Model Slash: Equestrienne Sojourner Morrell
They’ve got the face, the body, a portfolio full of ad campaigns and editorials shot by top photographers in the industry, and a runway roster to match. But in our new Model Slash column, Style.com profiles girls whose ambitions and drive extend beyond the catwalk.
After she starred in Prada’s Resort ’12 lookbook just about a year ago, Sojourner Morrell‘s modeling career kicked up from trotting pace to a full gallop. Since then, the 21-year-old has parlayed her androgynous appeal to appearances on the past four Chanel runways (plus turns at Marc Jacobs, Louis Vuitton, and Yves Saint Laurent, among others) and editorials for the likes of Vogue Italia (she covered the April “Prom Night” issue), Love, and Another magazines. While Morrell quickly adjusted to the jet-setting lifestyle and fancy clothes, her favorite place to be is back in the saddle. “I grew up partially on a farm in New Jersey, and we had donkeys, goats, you name it. My parents finally gave me riding lessons for my sixth birthday,” she tells Style.com.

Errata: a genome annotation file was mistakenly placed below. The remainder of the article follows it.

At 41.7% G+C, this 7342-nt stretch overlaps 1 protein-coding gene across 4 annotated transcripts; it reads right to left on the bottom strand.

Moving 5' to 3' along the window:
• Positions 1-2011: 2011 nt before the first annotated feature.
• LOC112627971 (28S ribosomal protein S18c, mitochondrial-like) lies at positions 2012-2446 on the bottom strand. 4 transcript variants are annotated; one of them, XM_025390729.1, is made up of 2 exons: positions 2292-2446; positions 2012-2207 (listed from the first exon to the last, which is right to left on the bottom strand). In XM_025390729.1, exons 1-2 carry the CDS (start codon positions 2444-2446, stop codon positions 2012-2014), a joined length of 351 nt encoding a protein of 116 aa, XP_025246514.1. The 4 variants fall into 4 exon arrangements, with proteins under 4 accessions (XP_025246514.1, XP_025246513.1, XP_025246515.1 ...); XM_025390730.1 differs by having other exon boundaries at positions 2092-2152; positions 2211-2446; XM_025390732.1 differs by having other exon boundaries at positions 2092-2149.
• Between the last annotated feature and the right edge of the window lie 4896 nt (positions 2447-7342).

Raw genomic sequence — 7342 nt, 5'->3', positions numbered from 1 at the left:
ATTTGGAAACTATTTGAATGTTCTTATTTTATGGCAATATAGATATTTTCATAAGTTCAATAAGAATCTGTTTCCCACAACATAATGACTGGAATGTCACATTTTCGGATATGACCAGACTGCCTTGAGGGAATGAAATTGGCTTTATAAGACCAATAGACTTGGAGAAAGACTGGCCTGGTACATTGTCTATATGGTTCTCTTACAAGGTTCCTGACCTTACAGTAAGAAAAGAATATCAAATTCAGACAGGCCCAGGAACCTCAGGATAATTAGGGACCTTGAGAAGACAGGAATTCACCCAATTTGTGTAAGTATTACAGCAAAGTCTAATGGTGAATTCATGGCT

For the next ten years, Morrell rigorously studied and competed in equestrian sports. She made headlines as the first female student accepted into the 440-year-old Spanish Riding School in Vienna, which specializes in classical dressage. “If you ride horses, you know about that school,” she said. “I didn’t really expect anything when I wrote to them but thought, it can’t hurt. To my surprise, they invited me for an interview, watched me ride, and then invited me to join.” The program, which requires a whopping 10-year commitment, eventually proved to be too strict for Morrell (being the only foreigner training with a group of older men would, after all, make many girls homesick), so she moved back to New York to pursue modeling full-time. Now she takes advantage of her somewhat flexible schedule and rides in Westchester whenever possible. “Dressage is about feeling in sync with the horse’s muscles and enhancing its natural movement—kind of like gymnastics or dance. You’re not forcing anything; it should be graceful,” Morrell says. “The physical relationship you have with the horse is kind of like that of a musician. A violinist, for example, can play all the right notes but the song won’t sound right unless there’s that synchronized feeling.” So did any of those horseback exercises pay off in the modeling world? Great posture, Morrell reports, always comes in handy.